People from all over the political spectrum hate Fukuyama’s The End of History and the Last Man, with its naïve progressivist-historicism, its post–Cold War /pre–Sept. 11 triumphalism, etc., so imagine my surprise when I started reading it and enjoying it (while of course finding lots to disagree with).
This is from the chapter “The Power of the Powerless”:
Before the Industrial Revolution, national wealth had to be extracted from the small surpluses eked out by masses of peasants living at or just above the level of subsistence in what were almost universally agricultural societies. An ambitious prince could increase his wealth only by grabbing someone else’s lands and peasants, or else by conquering certain valuable resources, like the gold and silver of the New World. After the Industrial Revolution, however, the importance of land, population, and natural resources declined sharply as sources of wealth in comparison to technology, education, and the rational organization of labor. The tremendous increases in labor productivity that the latter factors permitted were far more significant and certain than any economic gains realized through territorial conquest. Countries like Japan, Singapore, and Hong Kong with little land, limited populations, and no natural resources found themselves in an economically enviable position with no need to resort to imperialism to increase their wealth. As Iraq’s attempted takeover of Kuwait demonstrates, of course, control over certain natural resources like oil confers potentially great economic benefits. The consequences of this invasion, however, are not likely to make this method of securing resources seem attractive in the future. Given the fact that access to those same resources can be obtained peacefully through a global system of free trade, war makes much less economic sense than it did two or three hundred years ago.
FOB (friend of blog) Joanne McNeil points to this article from New Scientist, with the following snippet:
People with implicit racial prejudices are left mentally exhausted after interacting with someone from a different race, perhaps because they are trying to quell their feelings.
The new study, the first of its kind, shows that areas in the brain associated with self-control light up in white people with implicit racial biases when they are shown images of black people.
Furthermore, the study showed that the level of this brain activity correlated very closely with poor performance in a test of thinking ability given right after a face-to-face interview with a black person. The researchers believe this indicates that the subject’s mental resources have been temporarily drained by their efforts to suppress their prejudices.
Iraqi blogger Riverbend shares her thoughts on the Pentagon’s new hearts and minds strategy:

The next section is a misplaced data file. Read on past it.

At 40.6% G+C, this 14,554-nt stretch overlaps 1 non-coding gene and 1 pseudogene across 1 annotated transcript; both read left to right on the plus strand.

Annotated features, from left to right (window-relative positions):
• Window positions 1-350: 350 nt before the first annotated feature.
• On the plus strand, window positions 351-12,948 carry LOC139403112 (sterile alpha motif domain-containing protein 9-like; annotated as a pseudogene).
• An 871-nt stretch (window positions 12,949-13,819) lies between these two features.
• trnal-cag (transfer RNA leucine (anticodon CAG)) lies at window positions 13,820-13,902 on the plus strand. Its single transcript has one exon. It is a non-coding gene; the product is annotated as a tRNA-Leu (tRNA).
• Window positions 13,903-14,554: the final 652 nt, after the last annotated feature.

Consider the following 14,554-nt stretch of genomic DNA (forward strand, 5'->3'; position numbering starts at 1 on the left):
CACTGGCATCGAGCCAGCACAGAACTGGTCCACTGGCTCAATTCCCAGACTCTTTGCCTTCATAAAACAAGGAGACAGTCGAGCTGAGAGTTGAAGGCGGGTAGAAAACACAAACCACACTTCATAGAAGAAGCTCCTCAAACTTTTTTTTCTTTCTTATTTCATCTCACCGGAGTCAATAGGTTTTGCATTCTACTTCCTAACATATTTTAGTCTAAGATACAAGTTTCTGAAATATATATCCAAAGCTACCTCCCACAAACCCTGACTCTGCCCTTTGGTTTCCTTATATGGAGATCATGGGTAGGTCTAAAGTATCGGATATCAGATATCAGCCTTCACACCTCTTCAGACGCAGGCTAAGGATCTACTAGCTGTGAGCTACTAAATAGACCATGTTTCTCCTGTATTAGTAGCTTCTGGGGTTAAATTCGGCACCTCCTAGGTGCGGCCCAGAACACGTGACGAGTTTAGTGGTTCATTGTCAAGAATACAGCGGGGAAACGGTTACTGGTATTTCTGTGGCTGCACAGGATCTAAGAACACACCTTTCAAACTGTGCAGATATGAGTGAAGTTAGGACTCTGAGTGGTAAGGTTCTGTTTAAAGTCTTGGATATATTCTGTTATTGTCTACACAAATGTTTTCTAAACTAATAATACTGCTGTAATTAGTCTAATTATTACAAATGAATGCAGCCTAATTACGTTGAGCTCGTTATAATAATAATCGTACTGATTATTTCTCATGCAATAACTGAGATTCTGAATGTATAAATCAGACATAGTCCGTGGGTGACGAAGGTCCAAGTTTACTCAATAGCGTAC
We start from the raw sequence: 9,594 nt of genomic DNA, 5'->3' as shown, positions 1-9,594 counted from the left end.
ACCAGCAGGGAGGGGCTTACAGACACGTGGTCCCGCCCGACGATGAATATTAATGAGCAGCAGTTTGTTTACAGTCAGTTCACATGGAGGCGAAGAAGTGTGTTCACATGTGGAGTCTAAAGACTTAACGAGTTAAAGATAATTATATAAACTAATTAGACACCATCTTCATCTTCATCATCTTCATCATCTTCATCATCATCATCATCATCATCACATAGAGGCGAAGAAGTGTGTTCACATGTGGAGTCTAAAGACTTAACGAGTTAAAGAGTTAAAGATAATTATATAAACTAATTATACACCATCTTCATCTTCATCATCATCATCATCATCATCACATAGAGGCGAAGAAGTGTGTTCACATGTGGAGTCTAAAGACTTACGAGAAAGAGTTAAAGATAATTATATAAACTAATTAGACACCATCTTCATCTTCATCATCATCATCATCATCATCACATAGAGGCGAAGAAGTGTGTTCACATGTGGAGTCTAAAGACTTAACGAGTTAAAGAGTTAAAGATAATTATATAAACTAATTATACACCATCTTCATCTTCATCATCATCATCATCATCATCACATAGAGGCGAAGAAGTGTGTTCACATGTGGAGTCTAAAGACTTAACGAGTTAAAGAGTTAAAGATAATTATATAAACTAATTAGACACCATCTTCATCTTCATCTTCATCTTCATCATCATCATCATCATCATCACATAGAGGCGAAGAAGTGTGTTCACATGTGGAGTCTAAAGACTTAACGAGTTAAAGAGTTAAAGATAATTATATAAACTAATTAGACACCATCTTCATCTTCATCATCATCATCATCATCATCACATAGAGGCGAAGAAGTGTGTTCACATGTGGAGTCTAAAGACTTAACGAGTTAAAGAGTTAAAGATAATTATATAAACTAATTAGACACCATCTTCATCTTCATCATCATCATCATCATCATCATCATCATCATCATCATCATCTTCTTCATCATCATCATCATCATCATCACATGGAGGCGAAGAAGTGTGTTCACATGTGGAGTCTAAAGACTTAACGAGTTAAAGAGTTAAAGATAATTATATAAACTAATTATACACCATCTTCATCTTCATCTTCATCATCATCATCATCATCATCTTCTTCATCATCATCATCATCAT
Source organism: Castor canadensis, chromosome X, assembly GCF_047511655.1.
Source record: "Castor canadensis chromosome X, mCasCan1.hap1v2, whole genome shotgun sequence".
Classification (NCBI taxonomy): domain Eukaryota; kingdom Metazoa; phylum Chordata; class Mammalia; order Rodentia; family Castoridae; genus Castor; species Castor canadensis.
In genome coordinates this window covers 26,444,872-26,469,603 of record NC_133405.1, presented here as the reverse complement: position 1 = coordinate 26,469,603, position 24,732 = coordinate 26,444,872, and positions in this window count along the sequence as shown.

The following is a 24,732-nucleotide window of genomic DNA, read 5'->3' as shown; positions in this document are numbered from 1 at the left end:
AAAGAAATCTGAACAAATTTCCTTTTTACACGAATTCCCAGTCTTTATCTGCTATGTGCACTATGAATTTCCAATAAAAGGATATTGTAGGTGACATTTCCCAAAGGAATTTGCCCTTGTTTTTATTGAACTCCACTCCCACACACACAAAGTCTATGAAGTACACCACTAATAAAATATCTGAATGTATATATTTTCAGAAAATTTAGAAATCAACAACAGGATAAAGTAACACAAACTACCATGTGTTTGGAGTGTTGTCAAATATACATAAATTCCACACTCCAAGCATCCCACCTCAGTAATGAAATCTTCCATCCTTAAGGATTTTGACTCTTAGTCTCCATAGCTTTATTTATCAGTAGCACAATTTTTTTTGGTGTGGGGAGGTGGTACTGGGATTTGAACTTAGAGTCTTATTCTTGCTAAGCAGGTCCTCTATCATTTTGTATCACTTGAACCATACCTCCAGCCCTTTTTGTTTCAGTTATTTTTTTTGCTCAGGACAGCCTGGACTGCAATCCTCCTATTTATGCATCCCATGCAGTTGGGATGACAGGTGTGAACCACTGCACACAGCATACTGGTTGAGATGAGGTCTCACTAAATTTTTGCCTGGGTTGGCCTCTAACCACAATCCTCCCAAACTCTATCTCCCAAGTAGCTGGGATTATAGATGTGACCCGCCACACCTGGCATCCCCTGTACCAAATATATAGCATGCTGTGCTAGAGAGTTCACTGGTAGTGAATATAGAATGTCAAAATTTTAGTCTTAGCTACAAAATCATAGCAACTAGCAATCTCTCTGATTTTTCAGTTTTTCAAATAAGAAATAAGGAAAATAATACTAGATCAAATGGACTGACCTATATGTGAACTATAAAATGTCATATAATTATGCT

They’ve been bombing houses in Tikrit and other areas! Unbelievable… I’m so angry it makes me want to break something!!!! What the hell is going on?! What do the Americans think Tikrit is?! Some sort of city of monsters or beasts? The people there are simple people. Most of them make a living off of their land and their livestock- the rest are teachers, professors and merchants- they have lives and families… Tikrit is nothing more than a bunch of low buildings and a palace that was as inaccessible to the Tikritis as it was to everyone else!
While Jeff Jarvis exalts the vile gibberish issuing from Healing Iraq, Riverbend asks some troubling questions:
How can that ass of a president say things are getting better in Iraq when his troops have stooped to destroying homes?! Is that a sign that things are getting better? When you destroy someone’s home and detain their family, why would they want to go on with life? Why wouldn’t they want to lob a bomb at some 19-year-old soldier from Missouri?! Continue reading “Iraqi Bloggers on the Wonderful Occupation”
Question for Andrew Sullivan: If George Soros is himself a raging anti-Semite (I especially like this Joe Farah article–is the “pig” angle some kind of kosher double-entendre?), then why is it anti-Semitic to criticize him?
Reader Doug Barrett from Edmonton, Canada, suggests that the 9 cases in Nozick’s Tale of the Slave can be expanded upon:
10. They read ‘the Tale of the Slave’ and they are now aware that you feel you are a slave. “We’re sorry you feel that way.” they say. “If you want to, you can go somewhere else and live in a way that you think isn’t slave-ish. Or you can stay with us, and play by our rules, and if you do you are welcome to try to persuade us that you have a better way to live.”
I [Doug Barrett] think once this offer is made, one cannot really claim to be a slave. And continuing further still…
11. You persuade them. “Hey, this living as free individuals is great!” they all say. “By the way, some of us didn’t like being called a 10,000-headed monster. Some of us want to beat you up for that insult.” And they beat you up. Continue reading “Tale of Slave II”